For Aristotle, rhetoric is the ability to find the best available means for persuading an audience  in a given situation. This best available means often comes in the form of the three affective rhetorical appeals, ethos or credibility, pathos or emotion, and logos or logic. Like it or not, our slides have become one of the most powerfully effective means of developing these three appeals. But, with such great power and possibility comes responsibility. As presenters, whether we are trained designers or not, we have a responsibility to good slide stewardship. Disregarding the rhetorical power of your slides to be conveyors of your ethos, pathos, and logos is poor stewardship and can damage your audience’s perception of you, your message, and their connection to your topic. So, what exactly is the role of your slides in developing a strong persuasive message?

The Ethos of Your Slides

Image: AlphaChimpStudio

Ethos is a blend of trustworthiness, empathy, and authority (I mesh reputation in here with authority and trustworthiness).  Most important to me is empathy, and here, I can only point presenters to one idea, The Golden Rule: Never give a presentation you wouldn’t want to sit through yourself. Great slides are a breath of fresh air in the forest of slideuments because they illustrate a concern for the audience and the audience’s experience.

How long would you pay attention to a speaker whose presentation featured 10 slides just like this? 20? 30? What does this say about this speaker's command of subject? Whether the view or judgment is accurate, how would you as an audience member view the presenter?

Image: labanex

Your slides are a powerful conveyor of ethos, but they can also be an ethos killer. A well designed set of slides contains information that is accurate and displayed in a clean and understandable way. A poorly design set of slides illustrates that you either don’t know your subject or don’t care about engaging your audience. This is especially important in terms of information and data display. Nancy Duarte establishes a very useful set of guidelines for data slides. A great data slide follows these five rules; a great slide also follows these basic principles:

1. Tell the truth

Image: arimoore

If you have to skew your information to get your audience to believe in your message, then your message is not very strong to begin with. Good ethos is illustrated by command of subject.

2. Get to the point

Why is your slide on the screen? If you can't answer that in one sentence, neither can your audience.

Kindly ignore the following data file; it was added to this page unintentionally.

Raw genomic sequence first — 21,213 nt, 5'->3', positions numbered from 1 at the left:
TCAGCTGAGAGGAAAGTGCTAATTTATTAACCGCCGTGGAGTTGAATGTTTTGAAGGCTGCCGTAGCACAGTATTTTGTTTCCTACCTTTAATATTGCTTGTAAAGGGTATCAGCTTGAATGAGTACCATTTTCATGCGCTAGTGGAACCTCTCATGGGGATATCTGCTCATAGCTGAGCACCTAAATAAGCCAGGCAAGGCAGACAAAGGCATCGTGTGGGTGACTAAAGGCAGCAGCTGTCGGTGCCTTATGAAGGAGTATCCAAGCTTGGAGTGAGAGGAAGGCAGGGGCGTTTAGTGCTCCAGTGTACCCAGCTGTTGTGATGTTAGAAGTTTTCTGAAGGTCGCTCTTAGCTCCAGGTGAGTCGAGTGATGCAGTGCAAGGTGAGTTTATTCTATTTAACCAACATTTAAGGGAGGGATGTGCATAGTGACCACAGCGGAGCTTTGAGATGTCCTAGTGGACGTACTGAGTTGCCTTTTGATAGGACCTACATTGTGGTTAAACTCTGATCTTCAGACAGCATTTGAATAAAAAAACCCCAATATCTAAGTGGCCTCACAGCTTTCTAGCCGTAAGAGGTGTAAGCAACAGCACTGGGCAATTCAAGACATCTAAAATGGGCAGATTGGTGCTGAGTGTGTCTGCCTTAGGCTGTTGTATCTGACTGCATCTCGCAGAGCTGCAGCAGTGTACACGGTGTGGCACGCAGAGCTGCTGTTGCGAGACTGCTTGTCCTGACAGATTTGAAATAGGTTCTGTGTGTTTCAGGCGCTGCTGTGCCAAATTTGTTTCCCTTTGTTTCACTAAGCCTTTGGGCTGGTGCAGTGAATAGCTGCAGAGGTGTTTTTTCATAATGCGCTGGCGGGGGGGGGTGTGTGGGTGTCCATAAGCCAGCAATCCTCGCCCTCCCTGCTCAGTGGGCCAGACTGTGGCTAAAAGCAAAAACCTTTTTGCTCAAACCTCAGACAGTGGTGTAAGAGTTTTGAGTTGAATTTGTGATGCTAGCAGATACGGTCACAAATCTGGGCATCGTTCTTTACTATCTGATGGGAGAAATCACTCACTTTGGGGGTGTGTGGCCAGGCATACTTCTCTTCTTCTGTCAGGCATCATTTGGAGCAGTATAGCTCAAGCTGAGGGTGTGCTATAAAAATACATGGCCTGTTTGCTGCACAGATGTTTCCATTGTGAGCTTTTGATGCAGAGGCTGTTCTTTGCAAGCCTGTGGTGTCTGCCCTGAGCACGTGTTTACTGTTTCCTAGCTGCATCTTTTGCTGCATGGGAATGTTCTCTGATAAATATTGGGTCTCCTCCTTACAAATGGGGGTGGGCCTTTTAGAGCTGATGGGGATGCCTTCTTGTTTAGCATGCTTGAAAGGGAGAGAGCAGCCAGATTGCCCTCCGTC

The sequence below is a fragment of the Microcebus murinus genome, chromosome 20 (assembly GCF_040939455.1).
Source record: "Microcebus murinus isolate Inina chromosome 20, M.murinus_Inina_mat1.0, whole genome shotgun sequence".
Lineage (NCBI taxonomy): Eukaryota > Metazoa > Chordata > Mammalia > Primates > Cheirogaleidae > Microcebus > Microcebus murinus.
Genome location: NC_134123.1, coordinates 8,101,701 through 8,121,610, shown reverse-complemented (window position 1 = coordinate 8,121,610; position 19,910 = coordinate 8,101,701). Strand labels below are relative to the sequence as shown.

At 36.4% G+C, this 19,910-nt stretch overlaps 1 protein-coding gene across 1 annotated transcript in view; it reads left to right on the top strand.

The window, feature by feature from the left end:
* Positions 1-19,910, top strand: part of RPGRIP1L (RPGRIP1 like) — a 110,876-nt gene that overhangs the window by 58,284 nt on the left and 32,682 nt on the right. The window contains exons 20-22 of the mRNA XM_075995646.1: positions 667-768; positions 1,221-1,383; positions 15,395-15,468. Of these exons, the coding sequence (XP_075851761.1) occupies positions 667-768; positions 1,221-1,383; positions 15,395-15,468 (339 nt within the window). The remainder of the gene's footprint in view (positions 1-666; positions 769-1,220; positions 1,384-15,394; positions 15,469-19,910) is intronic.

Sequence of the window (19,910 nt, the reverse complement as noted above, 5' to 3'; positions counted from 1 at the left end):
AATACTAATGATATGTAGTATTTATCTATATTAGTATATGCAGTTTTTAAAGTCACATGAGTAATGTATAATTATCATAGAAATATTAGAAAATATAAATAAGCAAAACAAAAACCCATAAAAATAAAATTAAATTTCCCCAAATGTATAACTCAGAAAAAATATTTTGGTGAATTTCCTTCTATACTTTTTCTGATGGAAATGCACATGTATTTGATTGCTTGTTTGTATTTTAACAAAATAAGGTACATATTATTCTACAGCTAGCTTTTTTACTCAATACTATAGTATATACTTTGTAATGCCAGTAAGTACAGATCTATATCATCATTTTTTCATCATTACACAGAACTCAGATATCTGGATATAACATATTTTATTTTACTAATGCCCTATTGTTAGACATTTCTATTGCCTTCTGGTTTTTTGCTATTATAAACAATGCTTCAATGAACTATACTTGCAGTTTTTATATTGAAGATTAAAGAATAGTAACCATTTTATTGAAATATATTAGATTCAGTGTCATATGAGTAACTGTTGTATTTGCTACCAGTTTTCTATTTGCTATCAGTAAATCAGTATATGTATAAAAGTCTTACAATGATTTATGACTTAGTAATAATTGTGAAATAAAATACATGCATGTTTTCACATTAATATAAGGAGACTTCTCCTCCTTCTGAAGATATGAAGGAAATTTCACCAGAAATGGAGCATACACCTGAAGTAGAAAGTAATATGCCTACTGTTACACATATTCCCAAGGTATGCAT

3. Use the right tool for the job

Most people assume I place slides first in the presentation landscape because I devote so much time to them, but designing slides has also taught me to use them only when I need them.

Image: NFS-974

4. Highlight what’s important

Contrast and hierarchy are not just fancy design words--they are principles to live by. Show your audience you see things from their perspective by following the glance media rule--information should be processed quickly and easily.

Image: blackham

5. Keep it simple

Great design may be simple and straightforward, but that doesn't make it easy. Reduce your text, reduce your attachment to slides, and reduce the chances your audience will view your credibility in a poor light.

Image: mr • p

As designers, we can use this as a guide for the ethos of our slide deck. These rules help reinforce the importance of trustworthiness and transparency; they can also help establish authority. Authority is a subtle element in slides, and one that many individuals and organizations fail to maximize. Good design lends a presenter authority. Good design indicates confidence (if you don’t rely on bullets, that also means you know your stuff) as well as proof of knowledge and support for the speaker’s ideas, not repetition of the speaker’s ideas. A well executed presentation also shows your audience you bothered to practice and rehearse. Your presentation and your idea matters to you, so it will matter to them.

Look for two more installments in this series–the pathos and logos of presentation design.

Tagged , , , , , , , , ,
An Ethical Island

How to Teach Without a Lecture and other fun



Metscher's Musings

My musings in Brand, Marketing Communications, Social Media and Public Relations


A curated glimpse into a world of infinite beauty and creativity.

Moving People to Action

Conor writes about Intentional Leadership and Building Self Belief in those around you

Margaret Moon

Reader - Writer - Simplicity Enthusiast

Remote Possibilities

Here’s to better presenting!

Jitesh's Domain

Game Designer. Producer. Gamer.

Homes by Helene Delgado

Your Neighborhood Real Estate Expert


Stand Out, Connect, Sell Your Idea!

Ms Claire Duffy

Claire Duffy's blog about public speaking and communication (in real life). Speak well, do well!

make a powerful point

about PowerPoint, presenting, slides and visualization.

Thomas Tolkien

Photography | Writing | Education